# Analytic Continuation of Riemann Zeta Function

## Theorem

The Riemann zeta function is meromorphic on $\C$.

## Proof

The (yet to be confirmed) meromorphic continuation of the Riemann zeta function to the half-plane $\left\{{s: \Re \left({s}\right) > 0}\right\}$ is given by Integral Representation of Riemann Zeta Function in terms of Fractional Part:

$\displaystyle (1): \quad \zeta \left({s}\right) = \frac s {s - 1} - s \int_1^\infty \left\{ {x}\right\} x^{-s - 1} \ \mathrm d x$

where $\left\{{x}\right\}$ is the fractional part of $x$.

Let $\Re \left({s}\right) \le 0$.

Then the value of $\zeta \left({s}\right)$ can be computed from the relation:

$\Gamma \left({\dfrac s 2}\right) \pi^{-s/2} \zeta \left({s}\right) = \Gamma \left({\dfrac{s - 1} 2}\right) \pi^{\frac {1 - s} 2} \zeta\left({1 - s}\right)$

That is:

$\xi \left({s}\right) = \xi \left({1 - s}\right)$

where $\xi$ is the completed zeta function.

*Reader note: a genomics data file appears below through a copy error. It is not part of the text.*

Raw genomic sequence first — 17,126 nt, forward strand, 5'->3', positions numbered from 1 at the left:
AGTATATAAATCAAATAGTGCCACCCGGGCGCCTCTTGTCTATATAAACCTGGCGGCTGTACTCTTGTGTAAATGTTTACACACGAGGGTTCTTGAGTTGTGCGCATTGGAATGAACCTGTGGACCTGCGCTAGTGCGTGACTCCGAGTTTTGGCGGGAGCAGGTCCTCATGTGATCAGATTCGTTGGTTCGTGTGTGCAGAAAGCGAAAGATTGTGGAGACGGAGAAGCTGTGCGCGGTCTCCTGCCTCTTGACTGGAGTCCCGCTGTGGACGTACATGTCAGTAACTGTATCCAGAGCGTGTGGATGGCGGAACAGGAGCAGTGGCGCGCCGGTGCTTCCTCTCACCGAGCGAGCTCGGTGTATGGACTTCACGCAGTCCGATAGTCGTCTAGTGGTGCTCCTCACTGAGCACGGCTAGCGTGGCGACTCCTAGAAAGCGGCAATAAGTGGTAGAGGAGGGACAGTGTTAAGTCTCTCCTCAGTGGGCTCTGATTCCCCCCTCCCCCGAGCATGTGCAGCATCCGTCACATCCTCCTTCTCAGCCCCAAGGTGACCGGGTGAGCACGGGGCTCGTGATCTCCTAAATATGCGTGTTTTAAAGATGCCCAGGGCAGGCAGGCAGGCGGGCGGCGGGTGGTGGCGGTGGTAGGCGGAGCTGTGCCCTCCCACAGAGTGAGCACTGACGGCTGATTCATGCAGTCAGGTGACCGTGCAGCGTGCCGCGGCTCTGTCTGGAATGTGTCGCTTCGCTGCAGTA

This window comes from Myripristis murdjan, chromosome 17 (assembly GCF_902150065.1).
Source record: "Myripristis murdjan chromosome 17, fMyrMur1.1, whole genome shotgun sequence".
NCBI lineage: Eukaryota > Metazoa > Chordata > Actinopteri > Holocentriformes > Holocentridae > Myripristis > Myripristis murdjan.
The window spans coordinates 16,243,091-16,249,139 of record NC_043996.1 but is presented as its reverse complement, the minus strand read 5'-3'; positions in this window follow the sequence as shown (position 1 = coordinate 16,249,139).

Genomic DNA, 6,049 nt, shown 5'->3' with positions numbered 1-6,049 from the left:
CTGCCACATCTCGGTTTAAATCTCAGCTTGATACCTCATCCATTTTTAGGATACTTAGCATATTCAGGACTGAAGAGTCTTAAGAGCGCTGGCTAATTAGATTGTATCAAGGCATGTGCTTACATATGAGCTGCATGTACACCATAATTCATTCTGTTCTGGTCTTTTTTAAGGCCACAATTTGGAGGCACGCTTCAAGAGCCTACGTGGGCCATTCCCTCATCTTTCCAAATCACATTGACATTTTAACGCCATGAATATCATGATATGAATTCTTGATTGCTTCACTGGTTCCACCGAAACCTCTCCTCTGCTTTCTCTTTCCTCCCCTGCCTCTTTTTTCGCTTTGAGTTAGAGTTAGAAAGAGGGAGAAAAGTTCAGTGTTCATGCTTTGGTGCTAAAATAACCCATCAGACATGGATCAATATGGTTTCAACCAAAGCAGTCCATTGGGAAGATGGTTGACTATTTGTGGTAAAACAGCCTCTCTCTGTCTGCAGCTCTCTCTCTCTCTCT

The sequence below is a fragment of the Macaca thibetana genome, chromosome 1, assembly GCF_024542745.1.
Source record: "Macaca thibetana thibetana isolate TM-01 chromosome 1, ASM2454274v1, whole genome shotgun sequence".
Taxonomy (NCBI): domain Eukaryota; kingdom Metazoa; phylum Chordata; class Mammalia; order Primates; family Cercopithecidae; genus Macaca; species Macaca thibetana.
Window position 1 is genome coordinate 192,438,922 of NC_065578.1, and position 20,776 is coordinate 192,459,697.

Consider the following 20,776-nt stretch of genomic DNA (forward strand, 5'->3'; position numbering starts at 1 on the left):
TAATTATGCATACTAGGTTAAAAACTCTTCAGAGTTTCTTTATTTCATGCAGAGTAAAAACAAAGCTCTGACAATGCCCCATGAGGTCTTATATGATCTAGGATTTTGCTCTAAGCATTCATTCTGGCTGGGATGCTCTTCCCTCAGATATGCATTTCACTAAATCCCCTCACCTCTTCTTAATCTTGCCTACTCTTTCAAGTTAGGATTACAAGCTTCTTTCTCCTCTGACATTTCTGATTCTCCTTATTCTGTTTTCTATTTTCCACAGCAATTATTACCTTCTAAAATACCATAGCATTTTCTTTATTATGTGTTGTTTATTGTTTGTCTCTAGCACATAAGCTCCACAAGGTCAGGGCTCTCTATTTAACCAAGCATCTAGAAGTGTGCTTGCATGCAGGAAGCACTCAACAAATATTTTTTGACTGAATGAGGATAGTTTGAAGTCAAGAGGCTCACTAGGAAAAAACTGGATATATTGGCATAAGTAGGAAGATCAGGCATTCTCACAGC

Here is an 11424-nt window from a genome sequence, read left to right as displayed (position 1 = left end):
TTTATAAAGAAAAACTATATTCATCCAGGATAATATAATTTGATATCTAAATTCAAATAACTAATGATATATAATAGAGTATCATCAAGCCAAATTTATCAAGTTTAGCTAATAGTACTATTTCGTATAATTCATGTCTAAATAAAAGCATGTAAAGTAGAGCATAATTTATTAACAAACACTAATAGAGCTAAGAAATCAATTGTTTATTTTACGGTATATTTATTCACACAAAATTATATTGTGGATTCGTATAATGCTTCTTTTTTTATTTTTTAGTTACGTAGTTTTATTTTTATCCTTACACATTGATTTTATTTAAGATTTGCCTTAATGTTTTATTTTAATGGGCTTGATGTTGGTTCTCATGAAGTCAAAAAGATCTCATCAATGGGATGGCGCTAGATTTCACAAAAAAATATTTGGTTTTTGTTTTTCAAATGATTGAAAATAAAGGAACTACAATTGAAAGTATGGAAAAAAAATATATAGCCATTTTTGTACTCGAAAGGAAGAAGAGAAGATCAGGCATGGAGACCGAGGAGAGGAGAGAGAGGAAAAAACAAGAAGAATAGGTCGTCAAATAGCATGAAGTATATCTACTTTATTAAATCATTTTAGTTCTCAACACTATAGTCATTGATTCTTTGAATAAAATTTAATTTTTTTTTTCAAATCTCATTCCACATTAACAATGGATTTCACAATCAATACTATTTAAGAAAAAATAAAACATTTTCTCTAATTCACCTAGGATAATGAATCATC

First we show that $(1)$ is analytic for $\Re \left({s}\right) > 0$.

For $n \ge 1$, let:

 $\displaystyle a_n$ $=$ $\displaystyle s \int_n^{n + 1} \left\{ {x}\right\} x^{-s - 1}\ \mathrm d x$ $\displaystyle$ $\ll$ $\displaystyle s \int_n^{n + 1} x^{-s-1}\ \mathrm d x$ $\displaystyle$ $=$ $\displaystyle -x^{-s} \Big \vert_n^{n+1}$ $\displaystyle$ $=$ $\displaystyle \frac 1 {n^s} - \frac 1 {\left({n + 1}\right)^s}$ $\displaystyle$ $=$ $\displaystyle \frac {\left({n + 1}\right)^s - n^s} {n^s \left({n + 1}\right)^s}$

Here $\ll$ is the order notation.

By the Mean Value Theorem, for some $n \le \theta \le n+1$:

$\left({n + 1}\right)^s - n^s = s \theta^{s-1} \le s \left({n + 1}\right)^{s-1}$

Thus if $s = \sigma + i t$:

$\left\vert{a_n}\right\vert \le \left\vert{\dfrac s {n^{s+1} } } \right\vert = \dfrac {\sigma^2 + t^2} {n^{\sigma + 1} }$

Since:

$\displaystyle \zeta \left({s}\right) = \frac s {s-1} - \sum_{n \mathop \ge 1} a_n$

it follows that this representation converges absolutely uniformly on $\Re \left({s}\right) > 0$.

Thus by Uniform Limit of Analytic Functions is Analytic $\zeta \left({s}\right)$ is analytic for $\Re \left({s}\right) > 0$ and $s \ne 1$.

For all $s$ with $\Re \left({s}\right) < \dfrac 1 2$, $\zeta \left({s}\right)$ is simply the reflection of $\zeta$ in the upper half plane.

Therefore, $\zeta$ is also analytic for all $s$ with $\Re \left({s}\right) < 0$.

$\blacksquare$